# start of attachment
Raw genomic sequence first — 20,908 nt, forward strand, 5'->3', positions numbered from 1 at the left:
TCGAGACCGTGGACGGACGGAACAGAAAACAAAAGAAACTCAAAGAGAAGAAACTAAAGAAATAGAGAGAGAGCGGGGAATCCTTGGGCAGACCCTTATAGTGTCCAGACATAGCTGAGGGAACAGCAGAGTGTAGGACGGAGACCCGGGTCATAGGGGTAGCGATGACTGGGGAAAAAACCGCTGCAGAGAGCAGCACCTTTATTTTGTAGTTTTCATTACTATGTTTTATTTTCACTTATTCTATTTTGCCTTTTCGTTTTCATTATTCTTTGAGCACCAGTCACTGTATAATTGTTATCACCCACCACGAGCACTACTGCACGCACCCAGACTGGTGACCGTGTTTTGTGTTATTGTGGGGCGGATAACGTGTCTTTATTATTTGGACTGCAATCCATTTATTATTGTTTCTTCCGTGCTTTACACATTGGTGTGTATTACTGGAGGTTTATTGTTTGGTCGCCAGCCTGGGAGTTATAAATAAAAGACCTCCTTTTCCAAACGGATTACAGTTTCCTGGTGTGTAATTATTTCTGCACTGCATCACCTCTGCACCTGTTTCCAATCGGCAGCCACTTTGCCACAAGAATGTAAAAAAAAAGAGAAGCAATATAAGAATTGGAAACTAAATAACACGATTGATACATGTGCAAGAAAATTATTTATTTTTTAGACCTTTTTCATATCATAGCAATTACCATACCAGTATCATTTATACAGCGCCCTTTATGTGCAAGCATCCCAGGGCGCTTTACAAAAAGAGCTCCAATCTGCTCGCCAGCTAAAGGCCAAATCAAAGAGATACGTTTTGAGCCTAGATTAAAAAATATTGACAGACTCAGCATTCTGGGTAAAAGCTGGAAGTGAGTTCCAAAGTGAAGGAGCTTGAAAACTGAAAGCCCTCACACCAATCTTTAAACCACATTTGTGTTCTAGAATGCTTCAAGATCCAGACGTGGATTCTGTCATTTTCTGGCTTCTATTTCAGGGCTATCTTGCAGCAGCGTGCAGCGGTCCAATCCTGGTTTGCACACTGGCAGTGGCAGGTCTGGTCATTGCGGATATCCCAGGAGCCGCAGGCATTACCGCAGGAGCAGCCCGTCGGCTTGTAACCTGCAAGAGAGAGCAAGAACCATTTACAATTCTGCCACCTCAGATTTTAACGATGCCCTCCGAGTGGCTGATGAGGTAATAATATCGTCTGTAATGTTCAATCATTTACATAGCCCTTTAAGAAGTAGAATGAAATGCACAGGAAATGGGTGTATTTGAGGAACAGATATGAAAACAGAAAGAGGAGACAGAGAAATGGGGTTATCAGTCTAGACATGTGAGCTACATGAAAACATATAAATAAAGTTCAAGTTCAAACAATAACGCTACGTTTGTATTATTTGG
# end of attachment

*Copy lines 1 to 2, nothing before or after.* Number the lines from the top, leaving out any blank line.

Raw genomic sequence first — 20,908 nt, forward strand, 5'->3', positions numbered from 1 at the left:
TCGAGACCGTGGACGGACGGAACAGAAAACAAAAGAAACTCAAAGAGAAGAAACTAAAGAAATAGAGAGAGAGCGGGGAATCCTTGGGCAGACCCTTATAGTGTCCAGACATAGCTGAGGGAACAGCAGAGTGTAGGACGGAGACCCGGGTCATAGGGGTAGCGATGACTGGGGAAAAAACCGCTGCAGAGAGCAGCACCTTTATTTTGTAGTTTTCATTACTATGTTTTATTTTCACTTATTCTATTTTGCCTTTTCGTTTTCATTATTCTTTGAGCACCAGTCACTGTATAATTGTTATCACCCACCACGAGCACTACTGCACGCACCCAGACTGGTGACCGTGTTTTGTGTTATTGTGGGGCGGATAACGTGTCTTTATTATTTGGACTGCAATCCATTTATTATTGTTTCTTCCGTGCTTTACACATTGGTGTGTATTACTGGAGGTTTATTGTTTGGTCGCCAGCCTGGGAGTTATAAATAAAAGACCTCCTTTTCCAAACGGATTACAGTTTCCTGGTGTGTAATTATTTCTGCACTGCATCACCTCTGCACCTGTTTCCAATCGGCAGCCACTTTGCCACAAGAATGTAAAAAAAAAGAGAAGCAATATAAGAATTGGAAACTAAATAACACGATTGATACATGTGCAAGAAAATTATTTATTTTTTAGACCTTTTTCATATCATAGCAATTACCATACCAGTATCATTTATACAGCGCCCTTTATGTGCAAGCATCCCAGGGCGCTTTACAAAAAGAGCTCCAATCTGCTCGCCAGCTAAAGGCCAAATCAAAGAGATACGTTTTGAGCCTAGATTAAAAAATATTGACAGACTCAGCATTCTGGGTAAAAGCTGGAAGTGAGTTCCAAAGTGAAGGAGCTTGAAAACTGAAAGCCCTCACACCAATCTTTAAACCACATTTGTGTTCTAGAATGCTTCAAGATCCAGACGTGGATTCTGTCATTTTCTGGCTTCTATTTCAGGGCTATCTTGCAGCAGCGTGCAGCGGTCCAATCCTGGTTTGCACACTGGCAGTGGCAGGTCTGGTCATTGCGGATATCCCAGGAGCCGCAGGCATTACCGCAGGAGCAGCCCGTCGGCTTGTAACCTGCAAGAGAGAGCAAGAACCATTTACAATTCTGCCACCTCAGATTTTAACGATGCCCTCCGAGTGGCTGATGAGGTAATAATATCGTCTGTAATGTTCAATCATTTACATAGCCCTTTAAGAAGTAGAATGAAATGCACAGGAAATGGGTGTATTTGAGGAACAGATATGAAAACAGAAAGAGGAGACAGAGAAATGGGGTTATCAGTCTAGACATGTGAGCTACATGAAAACATATAAATAAAGTTCAAGTTCAAACAATAACGCTACGTTTGTATTATTTGG